Fed delivers second rate cut to head off global risks

The Federal Reserve announced Wednesday it would cut interest rates for the second consecutive time this year to protect a record stretch of U.S. prosperity from looming foreign risks.

In a statement following a two-day meeting in Washington, the central bank’s rate-setting Federal Open Markets Committee (FOMC) said it would cut interest rates by 0.25 percentage points to a 1.75 to 2 percent baseline range. The decision marks the second time since July — and the 2008 recession — that the Fed has moved to ease borrowing costs.

ADVERTISEMENT

"In light of the implications of global developments for the economic outlook as well as muted inflation pressures, the Committee decided to lower the target range for the federal funds rate," the FOMC said.

But the move did little to assuage President TrumpDonald John TrumpTrump reversed course on flavored e-cigarette ban over fear of job losses: report Trump to award National Medal of Arts to actor Jon Voight Sondland notified Trump officials of investigation push ahead of Ukraine call: report MORE, who has attacked and belittled Federal Reserve Chairman Jerome Powell and the bank for not being more aggressive in cutting rates.

"Jay Powell and the Federal Reserve Fail Again," Trump tweeted. "No 'guts,' no sense, no vision! A terrible communicator!"

The decision also highlighted the divisions within the central bank. Seven of the FOMC's 10 voting members voted to cut rates by 0.25 percentage points, while three officials voted against the move. St. Louis Fed President James Bullard preferred a larger cut of 0.5 percentage points, while Boston Fed President Eric Rosengren and Kansas City Fed President Esther George voted to keep rates steady.

"This is a time of difficult judgments, and as you can see, disparate perspectives," Powell said during a Wednesday press conference, "and I really do think that's nothing but healthy."

The cut follows months of signals from Powell that the central bank would act to stave off a potential recession while the U.S. economy remains strong.

Fading global growth, rising trade tensions and a minefield of geopolitical flashpoints are among the several risks the Fed is seeking to outmaneuver. By cutting rates, the Fed hopes to stimulate a slightly slowing U.S. economy before it’s too late to prevent a recession.

"We took this step to help keep the U.S. economy strong in the face of some notable developments and to provide insurance against ongoing risks," Powell said Wednesday.

With interest rates already well below historically neutral levels, the Fed is depending on a small burst of steady stimulus to prop up a strong labor market and consumer spending.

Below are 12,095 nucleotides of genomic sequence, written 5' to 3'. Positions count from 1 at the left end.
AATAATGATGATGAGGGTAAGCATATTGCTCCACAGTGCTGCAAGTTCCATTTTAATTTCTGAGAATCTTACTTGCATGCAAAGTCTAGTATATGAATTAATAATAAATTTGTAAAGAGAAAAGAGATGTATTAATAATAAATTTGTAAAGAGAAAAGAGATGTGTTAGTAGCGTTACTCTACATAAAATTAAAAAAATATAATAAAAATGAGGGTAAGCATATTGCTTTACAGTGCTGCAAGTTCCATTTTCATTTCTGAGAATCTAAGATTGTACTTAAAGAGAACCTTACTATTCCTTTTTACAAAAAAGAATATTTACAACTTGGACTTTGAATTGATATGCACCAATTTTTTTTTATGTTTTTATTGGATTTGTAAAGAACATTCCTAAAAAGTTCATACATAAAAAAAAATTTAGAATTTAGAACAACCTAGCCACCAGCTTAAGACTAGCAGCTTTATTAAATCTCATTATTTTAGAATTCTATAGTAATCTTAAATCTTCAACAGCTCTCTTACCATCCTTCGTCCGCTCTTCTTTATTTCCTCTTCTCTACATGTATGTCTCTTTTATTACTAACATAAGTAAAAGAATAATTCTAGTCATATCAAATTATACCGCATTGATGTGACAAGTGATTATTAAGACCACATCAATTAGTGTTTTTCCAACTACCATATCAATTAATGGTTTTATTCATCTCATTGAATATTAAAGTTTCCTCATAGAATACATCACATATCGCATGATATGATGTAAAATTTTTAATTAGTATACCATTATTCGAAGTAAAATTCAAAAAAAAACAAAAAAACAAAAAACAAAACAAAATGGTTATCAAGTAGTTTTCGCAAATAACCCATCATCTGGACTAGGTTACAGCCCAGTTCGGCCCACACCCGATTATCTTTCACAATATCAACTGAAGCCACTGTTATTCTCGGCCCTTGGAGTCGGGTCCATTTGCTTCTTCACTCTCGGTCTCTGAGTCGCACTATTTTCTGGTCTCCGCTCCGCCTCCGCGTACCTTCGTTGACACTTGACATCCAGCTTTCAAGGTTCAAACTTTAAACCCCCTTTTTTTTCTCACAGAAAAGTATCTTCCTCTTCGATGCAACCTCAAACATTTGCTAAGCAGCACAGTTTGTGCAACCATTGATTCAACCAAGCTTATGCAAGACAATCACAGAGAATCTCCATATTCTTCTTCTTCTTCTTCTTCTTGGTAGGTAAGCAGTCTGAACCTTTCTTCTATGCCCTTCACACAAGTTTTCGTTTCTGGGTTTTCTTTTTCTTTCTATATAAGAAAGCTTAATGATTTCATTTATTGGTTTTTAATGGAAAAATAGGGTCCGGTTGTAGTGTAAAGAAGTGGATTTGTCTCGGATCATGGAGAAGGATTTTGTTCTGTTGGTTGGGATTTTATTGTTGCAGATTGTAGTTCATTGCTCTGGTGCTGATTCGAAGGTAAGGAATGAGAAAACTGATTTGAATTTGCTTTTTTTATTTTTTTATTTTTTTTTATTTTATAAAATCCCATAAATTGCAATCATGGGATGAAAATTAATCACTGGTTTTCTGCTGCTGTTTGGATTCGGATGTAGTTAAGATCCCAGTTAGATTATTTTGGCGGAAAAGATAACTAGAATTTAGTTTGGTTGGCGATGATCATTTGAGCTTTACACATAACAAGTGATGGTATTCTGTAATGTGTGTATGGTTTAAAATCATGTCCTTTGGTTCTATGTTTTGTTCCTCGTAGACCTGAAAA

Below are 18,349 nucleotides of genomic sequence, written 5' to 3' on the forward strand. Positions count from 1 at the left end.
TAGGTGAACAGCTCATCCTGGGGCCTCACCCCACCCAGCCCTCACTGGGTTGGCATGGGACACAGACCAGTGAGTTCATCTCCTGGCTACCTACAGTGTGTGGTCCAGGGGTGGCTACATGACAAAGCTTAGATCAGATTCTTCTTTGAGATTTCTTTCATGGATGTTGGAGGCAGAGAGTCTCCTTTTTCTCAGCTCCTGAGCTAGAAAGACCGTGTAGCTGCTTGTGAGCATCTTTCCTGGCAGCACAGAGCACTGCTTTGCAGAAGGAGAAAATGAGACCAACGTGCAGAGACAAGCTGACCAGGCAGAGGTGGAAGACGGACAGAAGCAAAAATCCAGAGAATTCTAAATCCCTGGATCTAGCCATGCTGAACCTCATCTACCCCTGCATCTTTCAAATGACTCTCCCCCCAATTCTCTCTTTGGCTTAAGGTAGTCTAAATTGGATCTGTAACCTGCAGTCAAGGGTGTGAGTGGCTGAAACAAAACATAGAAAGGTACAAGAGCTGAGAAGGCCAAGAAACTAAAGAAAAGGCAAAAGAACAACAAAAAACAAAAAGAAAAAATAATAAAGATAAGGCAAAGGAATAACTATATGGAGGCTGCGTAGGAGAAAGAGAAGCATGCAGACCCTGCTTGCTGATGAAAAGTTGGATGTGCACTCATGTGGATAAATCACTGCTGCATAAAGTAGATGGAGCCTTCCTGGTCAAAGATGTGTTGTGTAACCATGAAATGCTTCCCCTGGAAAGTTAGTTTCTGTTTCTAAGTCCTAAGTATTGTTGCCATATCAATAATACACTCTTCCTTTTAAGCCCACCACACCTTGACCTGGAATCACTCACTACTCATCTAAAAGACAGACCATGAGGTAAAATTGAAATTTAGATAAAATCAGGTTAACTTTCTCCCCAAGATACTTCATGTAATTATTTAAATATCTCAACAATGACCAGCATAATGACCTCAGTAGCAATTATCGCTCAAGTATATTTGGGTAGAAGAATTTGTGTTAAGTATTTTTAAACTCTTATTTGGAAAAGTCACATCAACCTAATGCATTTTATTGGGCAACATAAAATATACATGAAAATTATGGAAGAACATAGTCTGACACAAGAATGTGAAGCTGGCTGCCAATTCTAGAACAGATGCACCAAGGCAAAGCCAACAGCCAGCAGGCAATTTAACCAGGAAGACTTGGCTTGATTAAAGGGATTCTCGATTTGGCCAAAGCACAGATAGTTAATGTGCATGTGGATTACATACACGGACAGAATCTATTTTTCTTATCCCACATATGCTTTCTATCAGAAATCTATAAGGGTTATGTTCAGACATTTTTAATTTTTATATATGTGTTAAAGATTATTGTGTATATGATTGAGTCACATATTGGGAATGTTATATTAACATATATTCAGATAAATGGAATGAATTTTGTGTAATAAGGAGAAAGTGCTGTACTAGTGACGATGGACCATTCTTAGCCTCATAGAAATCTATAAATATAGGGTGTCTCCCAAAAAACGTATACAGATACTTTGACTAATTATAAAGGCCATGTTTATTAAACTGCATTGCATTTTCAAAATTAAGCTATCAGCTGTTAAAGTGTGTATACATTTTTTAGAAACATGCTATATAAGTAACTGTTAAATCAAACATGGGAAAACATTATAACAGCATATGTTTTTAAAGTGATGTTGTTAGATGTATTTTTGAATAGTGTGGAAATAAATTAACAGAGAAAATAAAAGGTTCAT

But marginally cheaper money has failed to appease Trump, who has derided the Fed’s efforts to defend the U.S. economy from factors largely driven by his trade battles.

Trump has tried to bully the Fed into cutting rates, even suggesting that they go below zero percent, which would match countries with drastically worse economies than the U.S. 

The Fed has only cut rates by that magnitude in times of crisis and is unlikely to do so otherwise.

In projections released Wednesday by the Fed, seven FOMC members projected just one more rate cut in 2019, while the remaining five were split between no further rate cuts and one rate hike before the end of the year. 

Powell also ruled out the Fed adopting negative interest rates, citing the bank's decision not to do so during the 2008 crisis and recession. The chairman suggested that the Fed would likely renew recession-era purchases of bonds and other assets intended to flood the economy with cheaper money.

"I just don't think those will be at the top of our list," Powell said.

Wednesday's move was also a rebuke to Trump's calls for the independent central bank to help him in his trade war with China by lowering rates to weaken the U.S dollar.

“Will Fed ever get into the game? Dollar strongest EVER! Really bad for exports,” Trump tweeted Monday.

As Trump scrambles to strike a deal to end the costly U.S.-China trade war, the president has raised pressure on the Fed to give him more leverage. Trump faces political risks ahead of the 2020 election if he fails to land an agreement or allows the trade war to slow the economy into recession.

Powell has acknowledged the costs of Trump’s trade war, which is responsible in part for a recession in the manufacturing sector, a decline in the monthly average jobs gain and a freeze in business investment and expansion.

"Tensions have waxed and waned and elevated uncertainty is weighing on U.S. investment and exports," Powell said. "Our business contacts around the country have been telling us that uncertainty about trade policy has discouraged them from investing in their businesses."

Even so, Powell has dismissed the president’s effort to draft the Fed into his trade war, warning that the bank could only target unemployment and inflation, not the global trading regime.

"The Fed has no role in the formulation of trade policy but we do take into account, anything that could materially affect the economy relative to our employment and inflation goals," Powell said Wednesday.

Updated at 4:12 p.m.